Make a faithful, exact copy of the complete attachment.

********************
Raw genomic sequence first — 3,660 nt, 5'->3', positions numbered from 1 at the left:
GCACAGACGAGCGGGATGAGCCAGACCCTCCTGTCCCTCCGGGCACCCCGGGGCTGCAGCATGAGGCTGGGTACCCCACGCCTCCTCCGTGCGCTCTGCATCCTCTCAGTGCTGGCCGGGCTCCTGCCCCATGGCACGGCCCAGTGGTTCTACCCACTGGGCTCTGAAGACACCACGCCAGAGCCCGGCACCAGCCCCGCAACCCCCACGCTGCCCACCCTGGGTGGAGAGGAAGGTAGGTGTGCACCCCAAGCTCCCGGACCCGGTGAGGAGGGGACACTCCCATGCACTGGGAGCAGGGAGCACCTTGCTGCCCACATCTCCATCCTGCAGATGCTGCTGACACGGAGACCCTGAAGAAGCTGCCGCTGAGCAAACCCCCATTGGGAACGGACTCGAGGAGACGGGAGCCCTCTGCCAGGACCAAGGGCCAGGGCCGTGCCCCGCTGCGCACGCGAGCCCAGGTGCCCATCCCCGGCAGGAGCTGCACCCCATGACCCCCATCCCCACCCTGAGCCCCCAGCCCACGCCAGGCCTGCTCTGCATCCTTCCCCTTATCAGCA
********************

Raw genomic sequence first — 3,660 nt, 5'->3', positions numbered from 1 at the left:
GCACAGACGAGCGGGATGAGCCAGACCCTCCTGTCCCTCCGGGCACCCCGGGGCTGCAGCATGAGGCTGGGTACCCCACGCCTCCTCCGTGCGCTCTGCATCCTCTCAGTGCTGGCCGGGCTCCTGCCCCATGGCACGGCCCAGTGGTTCTACCCACTGGGCTCTGAAGACACCACGCCAGAGCCCGGCACCAGCCCCGCAACCCCCACGCTGCCCACCCTGGGTGGAGAGGAAGGTAGGTGTGCACCCCAAGCTCCCGGACCCGGTGAGGAGGGGACACTCCCATGCACTGGGAGCAGGGAGCACCTTGCTGCCCACATCTCCATCCTGCAGATGCTGCTGACACGGAGACCCTGAAGAAGCTGCCGCTGAGCAAACCCCCATTGGGAACGGACTCGAGGAGACGGGAGCCCTCTGCCAGGACCAAGGGCCAGGGCCGTGCCCCGCTGCGCACGCGAGCCCAGGTGCCCATCCCCGGCAGGAGCTGCACCCCATGACCCCCATCCCCACCCTGAGCCCCCAGCCCACGCCAGGCCTGCTCTGCATCCTTCCCCTTATCAGCA